Many Michigan residents have pets for whom they care. In fact, for many, their pets are like their children. Though our beloved animals can bring us joy and comfort, they can also bring criminal charges and the potential for serious penalties, including prison. Therefore, it is important for Michigan residents to know how the law can affect them, their pets and what they can do to better protect themselves from allegations of criminal wrongdoing.
Under Michigan law, an individual can be charged with a criminal offense if his or her animal causes harm to another. The law is applicable to all “dangerous animals,” which can be any animal, including a dog, but not livestock.
If an attack occurs and an individual is killed as a result, then the animal’s owner may be charged with involuntary manslaughter. If an animal attack causes serious injuries to another, then the animal’s owner may be charged with another felony, punishable by up to four years in prison and at least $2,000 in fines. Even minor injuries can lead to criminal charges and the imposition of significant penalties.
There are, however, situations where an animal attack leaves an individual injured, but legal action is not justified. For example, if the animal was tormented or provoked prior to the incident in question, or if the alleged victim was trespassing at the time the harm was suffered, then criminal prosecution will likely be deemed unwarranted.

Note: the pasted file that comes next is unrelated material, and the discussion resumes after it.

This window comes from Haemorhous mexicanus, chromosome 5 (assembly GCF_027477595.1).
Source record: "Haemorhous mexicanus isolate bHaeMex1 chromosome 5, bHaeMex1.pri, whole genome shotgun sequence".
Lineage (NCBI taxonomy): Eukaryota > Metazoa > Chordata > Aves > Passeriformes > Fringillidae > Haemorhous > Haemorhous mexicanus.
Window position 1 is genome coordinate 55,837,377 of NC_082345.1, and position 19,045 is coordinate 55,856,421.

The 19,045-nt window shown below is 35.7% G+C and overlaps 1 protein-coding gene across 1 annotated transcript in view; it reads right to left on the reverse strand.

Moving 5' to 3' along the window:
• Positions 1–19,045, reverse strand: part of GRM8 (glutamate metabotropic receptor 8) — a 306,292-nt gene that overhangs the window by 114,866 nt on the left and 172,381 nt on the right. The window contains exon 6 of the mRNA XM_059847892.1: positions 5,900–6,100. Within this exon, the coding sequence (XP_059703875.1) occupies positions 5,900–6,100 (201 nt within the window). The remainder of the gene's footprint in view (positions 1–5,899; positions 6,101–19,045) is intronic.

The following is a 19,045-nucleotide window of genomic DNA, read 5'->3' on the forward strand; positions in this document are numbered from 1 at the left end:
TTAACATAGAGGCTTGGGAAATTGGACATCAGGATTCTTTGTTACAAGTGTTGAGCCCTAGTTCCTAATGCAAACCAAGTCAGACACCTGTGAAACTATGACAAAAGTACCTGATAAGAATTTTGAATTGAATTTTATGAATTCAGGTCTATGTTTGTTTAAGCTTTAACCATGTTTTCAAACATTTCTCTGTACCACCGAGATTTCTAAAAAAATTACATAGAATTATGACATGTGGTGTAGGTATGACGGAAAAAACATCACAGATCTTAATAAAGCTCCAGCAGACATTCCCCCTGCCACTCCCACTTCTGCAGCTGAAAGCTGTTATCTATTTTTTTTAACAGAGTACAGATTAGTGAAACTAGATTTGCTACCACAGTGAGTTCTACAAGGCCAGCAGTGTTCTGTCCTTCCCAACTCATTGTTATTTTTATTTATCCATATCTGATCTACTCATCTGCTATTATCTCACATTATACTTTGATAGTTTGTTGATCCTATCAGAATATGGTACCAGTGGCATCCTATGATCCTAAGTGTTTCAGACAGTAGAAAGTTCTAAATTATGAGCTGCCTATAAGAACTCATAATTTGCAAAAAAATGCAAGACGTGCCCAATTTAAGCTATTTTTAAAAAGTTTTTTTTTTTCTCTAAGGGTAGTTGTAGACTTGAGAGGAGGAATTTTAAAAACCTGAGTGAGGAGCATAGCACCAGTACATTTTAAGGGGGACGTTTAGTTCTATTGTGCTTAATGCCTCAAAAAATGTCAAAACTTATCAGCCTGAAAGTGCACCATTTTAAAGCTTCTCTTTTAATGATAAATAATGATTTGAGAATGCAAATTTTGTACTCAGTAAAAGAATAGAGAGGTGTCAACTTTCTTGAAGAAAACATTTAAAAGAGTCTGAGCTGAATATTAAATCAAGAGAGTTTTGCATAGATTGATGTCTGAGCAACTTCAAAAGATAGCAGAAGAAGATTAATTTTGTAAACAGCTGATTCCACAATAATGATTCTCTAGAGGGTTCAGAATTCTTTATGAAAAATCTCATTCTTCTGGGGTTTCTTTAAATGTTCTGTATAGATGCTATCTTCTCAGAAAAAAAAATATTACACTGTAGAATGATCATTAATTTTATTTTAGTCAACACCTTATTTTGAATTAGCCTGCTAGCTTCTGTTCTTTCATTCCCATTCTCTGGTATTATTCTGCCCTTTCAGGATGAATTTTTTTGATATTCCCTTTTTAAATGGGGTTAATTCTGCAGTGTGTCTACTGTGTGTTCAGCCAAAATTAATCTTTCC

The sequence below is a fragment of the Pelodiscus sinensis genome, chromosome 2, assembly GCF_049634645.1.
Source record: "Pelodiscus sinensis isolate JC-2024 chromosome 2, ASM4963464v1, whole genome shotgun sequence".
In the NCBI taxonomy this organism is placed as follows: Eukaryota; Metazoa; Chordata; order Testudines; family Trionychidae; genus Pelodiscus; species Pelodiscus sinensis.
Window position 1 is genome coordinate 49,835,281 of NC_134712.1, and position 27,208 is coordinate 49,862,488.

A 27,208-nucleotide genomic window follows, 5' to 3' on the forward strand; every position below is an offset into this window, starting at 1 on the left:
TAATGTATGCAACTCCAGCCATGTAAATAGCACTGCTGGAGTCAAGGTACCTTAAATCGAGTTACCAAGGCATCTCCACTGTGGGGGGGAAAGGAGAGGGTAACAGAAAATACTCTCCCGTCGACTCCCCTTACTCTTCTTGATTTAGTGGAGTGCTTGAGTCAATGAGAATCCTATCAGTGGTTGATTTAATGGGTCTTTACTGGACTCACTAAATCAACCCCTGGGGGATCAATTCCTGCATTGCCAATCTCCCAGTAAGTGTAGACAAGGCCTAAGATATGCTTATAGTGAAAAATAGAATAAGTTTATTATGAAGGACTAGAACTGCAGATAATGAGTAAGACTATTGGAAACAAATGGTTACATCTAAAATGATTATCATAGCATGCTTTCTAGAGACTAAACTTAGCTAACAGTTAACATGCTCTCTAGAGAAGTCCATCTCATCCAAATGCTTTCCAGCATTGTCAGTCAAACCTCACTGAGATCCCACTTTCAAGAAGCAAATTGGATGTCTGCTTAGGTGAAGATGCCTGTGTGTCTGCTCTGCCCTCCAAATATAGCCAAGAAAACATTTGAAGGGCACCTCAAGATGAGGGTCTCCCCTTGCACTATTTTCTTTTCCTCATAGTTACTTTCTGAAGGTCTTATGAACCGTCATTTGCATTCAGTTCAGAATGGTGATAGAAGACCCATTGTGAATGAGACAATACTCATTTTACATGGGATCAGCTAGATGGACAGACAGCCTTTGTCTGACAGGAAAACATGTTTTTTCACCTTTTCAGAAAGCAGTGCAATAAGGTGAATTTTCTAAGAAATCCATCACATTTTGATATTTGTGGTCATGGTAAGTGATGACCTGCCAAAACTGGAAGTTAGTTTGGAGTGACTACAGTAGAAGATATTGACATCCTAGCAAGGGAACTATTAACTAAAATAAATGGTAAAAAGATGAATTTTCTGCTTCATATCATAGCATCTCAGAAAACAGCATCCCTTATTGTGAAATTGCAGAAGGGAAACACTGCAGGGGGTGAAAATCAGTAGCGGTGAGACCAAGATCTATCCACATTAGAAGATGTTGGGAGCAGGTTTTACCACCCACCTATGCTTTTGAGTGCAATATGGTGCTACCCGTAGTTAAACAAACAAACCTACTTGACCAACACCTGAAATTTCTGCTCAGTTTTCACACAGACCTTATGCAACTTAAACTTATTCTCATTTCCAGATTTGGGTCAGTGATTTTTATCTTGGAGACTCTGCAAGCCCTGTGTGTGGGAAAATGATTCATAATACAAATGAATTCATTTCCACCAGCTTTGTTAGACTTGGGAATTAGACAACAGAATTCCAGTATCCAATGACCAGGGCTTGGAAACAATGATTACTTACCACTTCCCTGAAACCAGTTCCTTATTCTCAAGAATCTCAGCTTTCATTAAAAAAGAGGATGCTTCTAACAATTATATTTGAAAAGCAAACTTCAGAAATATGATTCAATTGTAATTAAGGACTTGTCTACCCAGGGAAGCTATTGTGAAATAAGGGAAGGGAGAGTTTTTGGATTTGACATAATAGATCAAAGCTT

Armed with this information, pet owners should be careful about who they allow around their pets, as well as monitor their pets’ demeanor around others. In the event that an incident occurs and allegations start flying, accused individuals should consider speaking with their criminal defense attorney to learn how they can best protect themselves.
Source: Legislature.Mi.gov, “Dangerous Animals Act,” accessed on March 11, 2016